Thursday, April 03, 2008




24 Hour Museum
April 03, 2008

Isambard Kingdom Brunel is often credited as being the first man to master many of the engineering innovations that fuelled Britain’s industrial revolution. Now, it seems, Portland cement can be added to the list.

Archaeologists working on the site of Brunel’s Great Western Dockyard development next to Brunel’s ss Great Britain, have discovered what is thought to be the first ever substantial use of Portland cement in the construction of a major building.

As part of their work archaeologists uncovered the floor plan of the massive 20 by 50 metre Steam Ship Engine ‘Factory’, a building that survived until it was bombed during the Second World War.

A newly-unearthed Portland cement floor slab comprising of a continuous slab of concrete, up to 400mm thick, has been identified as an aggregate of Portland cement and broken-up stones. The building it supported was constructed in 1839, under the aegis of the great Victorian engineer, to house the machinery which fabricated the world’s first screw-propelled iron ship, the ss Great Britain.

Archaeologists believe that Brunel and colleagues realised the potential of the new material, and were keen to try it out on the new building in Bristol, some four years before it was being officially marketed as ‘Patented Portland Cement’.

The discovery came to light when the BBC Coast presenter and Bristol University academic Dr Mark Horton investigated archaeologists’ findings whilst on a visit to the ship to discuss Bristol University's role within the ‘Brunel Institute’ being built on the site.

“I was amazed to see an enormous expanse of cement floor – part of a floor built significantly earlier than when cement was first meant to have been used,” said Dr Horton.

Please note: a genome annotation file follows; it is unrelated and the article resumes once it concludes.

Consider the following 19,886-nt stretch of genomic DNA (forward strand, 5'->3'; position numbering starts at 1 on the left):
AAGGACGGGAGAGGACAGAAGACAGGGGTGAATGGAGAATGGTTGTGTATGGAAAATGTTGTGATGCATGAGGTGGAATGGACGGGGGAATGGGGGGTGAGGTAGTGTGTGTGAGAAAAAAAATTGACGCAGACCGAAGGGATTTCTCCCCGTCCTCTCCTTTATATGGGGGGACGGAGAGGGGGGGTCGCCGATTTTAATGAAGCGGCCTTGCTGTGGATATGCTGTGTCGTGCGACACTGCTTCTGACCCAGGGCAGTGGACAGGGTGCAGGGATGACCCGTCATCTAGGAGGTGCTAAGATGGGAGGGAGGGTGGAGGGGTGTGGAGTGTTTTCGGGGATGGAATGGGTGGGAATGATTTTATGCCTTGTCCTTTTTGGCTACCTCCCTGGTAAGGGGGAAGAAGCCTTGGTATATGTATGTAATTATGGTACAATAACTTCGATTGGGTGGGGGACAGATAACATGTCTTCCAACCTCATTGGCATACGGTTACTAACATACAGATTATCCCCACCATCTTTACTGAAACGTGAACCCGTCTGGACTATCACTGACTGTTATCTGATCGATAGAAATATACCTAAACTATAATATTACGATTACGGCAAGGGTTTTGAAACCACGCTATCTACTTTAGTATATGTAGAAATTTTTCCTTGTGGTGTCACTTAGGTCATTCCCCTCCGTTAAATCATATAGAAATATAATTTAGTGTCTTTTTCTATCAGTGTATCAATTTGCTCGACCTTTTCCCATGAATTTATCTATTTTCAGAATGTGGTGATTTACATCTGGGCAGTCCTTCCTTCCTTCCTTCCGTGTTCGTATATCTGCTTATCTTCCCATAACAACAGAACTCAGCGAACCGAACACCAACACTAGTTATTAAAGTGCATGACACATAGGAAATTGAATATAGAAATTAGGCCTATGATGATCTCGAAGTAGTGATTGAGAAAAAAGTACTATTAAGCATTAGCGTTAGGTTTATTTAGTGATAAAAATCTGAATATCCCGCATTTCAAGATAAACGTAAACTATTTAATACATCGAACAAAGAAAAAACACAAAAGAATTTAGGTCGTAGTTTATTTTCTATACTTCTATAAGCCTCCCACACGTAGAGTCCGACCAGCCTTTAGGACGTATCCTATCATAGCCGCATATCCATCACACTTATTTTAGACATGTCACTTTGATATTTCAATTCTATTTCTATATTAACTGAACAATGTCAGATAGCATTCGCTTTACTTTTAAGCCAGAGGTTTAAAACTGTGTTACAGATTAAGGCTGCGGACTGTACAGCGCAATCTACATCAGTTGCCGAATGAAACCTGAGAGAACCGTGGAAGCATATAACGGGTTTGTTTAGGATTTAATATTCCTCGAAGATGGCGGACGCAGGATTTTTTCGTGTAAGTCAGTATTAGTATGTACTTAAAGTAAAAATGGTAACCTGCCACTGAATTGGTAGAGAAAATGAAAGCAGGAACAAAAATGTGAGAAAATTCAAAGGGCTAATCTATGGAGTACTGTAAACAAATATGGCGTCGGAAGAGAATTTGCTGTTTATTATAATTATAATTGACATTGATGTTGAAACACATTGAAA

“We already associate Brunel with a long list of world firsts, but now we can add cement to this. His genius lay in identifying the revolutionary materials that built the modern world.”

While concrete has been known from Roman times, all modern concrete structures owe their origins to the invention of Portland cement in 1824 by Joseph Aspdin. This substance, initially produced on a very small scale, was called Portland cement because of its similarity to stone.

Wessex Archaeology have been working on behalf of the ss Great Britain Trust and Linden Homes, who are building the new Brunel archive and library together with apartments at the dockyard, which was largely destroyed by bombing during World War Two.

The Brunel Institute recently received a £640,000 grant from the Heritage Lottery Fund to develop the Brunel Institute Conservation Learning Trust. It will include many items that date back to the 19th century and will house several large collections of rare and historic photographs, books and papers relating to maritime history and archaeology.

The first phase of new apartments will be launched in spring 2008.

Brunel's ss Great Britain, Bristol
Great Western Dock, Gas Ferry Road, Bristol, BS1 6TY, England
T: 0117 926 0680

Open: The ship is open every day except Christmas Eve and Christmas Day. 10am to 6.00pm, April - October (Last entry 5.00pm) 10am to 4.30pm, November - March (Last entry 3.30pm)


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